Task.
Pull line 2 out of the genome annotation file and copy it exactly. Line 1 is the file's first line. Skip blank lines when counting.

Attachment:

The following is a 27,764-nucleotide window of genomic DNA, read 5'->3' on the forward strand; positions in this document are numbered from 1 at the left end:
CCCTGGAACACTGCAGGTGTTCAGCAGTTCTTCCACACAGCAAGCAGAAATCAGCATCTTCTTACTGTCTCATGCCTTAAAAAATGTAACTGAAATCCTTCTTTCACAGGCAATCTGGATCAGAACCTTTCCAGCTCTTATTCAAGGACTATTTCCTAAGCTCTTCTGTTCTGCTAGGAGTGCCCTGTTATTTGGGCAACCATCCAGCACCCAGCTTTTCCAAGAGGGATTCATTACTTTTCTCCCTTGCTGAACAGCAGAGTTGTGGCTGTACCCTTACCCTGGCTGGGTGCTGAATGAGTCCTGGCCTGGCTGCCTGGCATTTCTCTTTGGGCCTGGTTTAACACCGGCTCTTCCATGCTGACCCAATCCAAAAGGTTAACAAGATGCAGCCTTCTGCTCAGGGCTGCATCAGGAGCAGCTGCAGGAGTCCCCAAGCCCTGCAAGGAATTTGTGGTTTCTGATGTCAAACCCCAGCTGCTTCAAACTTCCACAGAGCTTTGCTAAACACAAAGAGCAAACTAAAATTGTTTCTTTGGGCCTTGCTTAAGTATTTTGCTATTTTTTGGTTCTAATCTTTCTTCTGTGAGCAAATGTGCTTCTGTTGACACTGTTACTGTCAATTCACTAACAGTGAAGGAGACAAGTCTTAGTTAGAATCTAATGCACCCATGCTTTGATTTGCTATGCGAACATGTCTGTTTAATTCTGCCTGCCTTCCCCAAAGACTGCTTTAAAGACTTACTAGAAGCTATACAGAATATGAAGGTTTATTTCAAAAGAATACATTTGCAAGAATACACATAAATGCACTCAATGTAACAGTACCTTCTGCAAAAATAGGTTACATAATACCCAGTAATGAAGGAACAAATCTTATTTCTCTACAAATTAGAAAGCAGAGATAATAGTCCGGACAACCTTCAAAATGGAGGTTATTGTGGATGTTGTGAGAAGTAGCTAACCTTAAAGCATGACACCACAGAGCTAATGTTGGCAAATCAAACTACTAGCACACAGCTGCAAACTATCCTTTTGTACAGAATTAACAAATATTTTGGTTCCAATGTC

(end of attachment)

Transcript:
CCCTGGAACACTGCAGGTGTTCAGCAGTTCTTCCACACAGCAAGCAGAAATCAGCATCTTCTTACTGTCTCATGCCTTAAAAAATGTAACTGAAATCCTTCTTTCACAGGCAATCTGGATCAGAACCTTTCCAGCTCTTATTCAAGGACTATTTCCTAAGCTCTTCTGTTCTGCTAGGAGTGCCCTGTTATTTGGGCAACCATCCAGCACCCAGCTTTTCCAAGAGGGATTCATTACTTTTCTCCCTTGCTGAACAGCAGAGTTGTGGCTGTACCCTTACCCTGGCTGGGTGCTGAATGAGTCCTGGCCTGGCTGCCTGGCATTTCTCTTTGGGCCTGGTTTAACACCGGCTCTTCCATGCTGACCCAATCCAAAAGGTTAACAAGATGCAGCCTTCTGCTCAGGGCTGCATCAGGAGCAGCTGCAGGAGTCCCCAAGCCCTGCAAGGAATTTGTGGTTTCTGATGTCAAACCCCAGCTGCTTCAAACTTCCACAGAGCTTTGCTAAACACAAAGAGCAAACTAAAATTGTTTCTTTGGGCCTTGCTTAAGTATTTTGCTATTTTTTGGTTCTAATCTTTCTTCTGTGAGCAAATGTGCTTCTGTTGACACTGTTACTGTCAATTCACTAACAGTGAAGGAGACAAGTCTTAGTTAGAATCTAATGCACCCATGCTTTGATTTGCTATGCGAACATGTCTGTTTAATTCTGCCTGCCTTCCCCAAAGACTGCTTTAAAGACTTACTAGAAGCTATACAGAATATGAAGGTTTATTTCAAAAGAATACATTTGCAAGAATACACATAAATGCACTCAATGTAACAGTACCTTCTGCAAAAATAGGTTACATAATACCCAGTAATGAAGGAACAAATCTTATTTCTCTACAAATTAGAAAGCAGAGATAATAGTCCGGACAACCTTCAAAATGGAGGTTATTGTGGATGTTGTGAGAAGTAGCTAACCTTAAAGCATGACACCACAGAGCTAATGTTGGCAAATCAAACTACTAGCACACAGCTGCAAACTATCCTTTTGTACAGAATTAACAAATATTTTGGTTCCAATGTC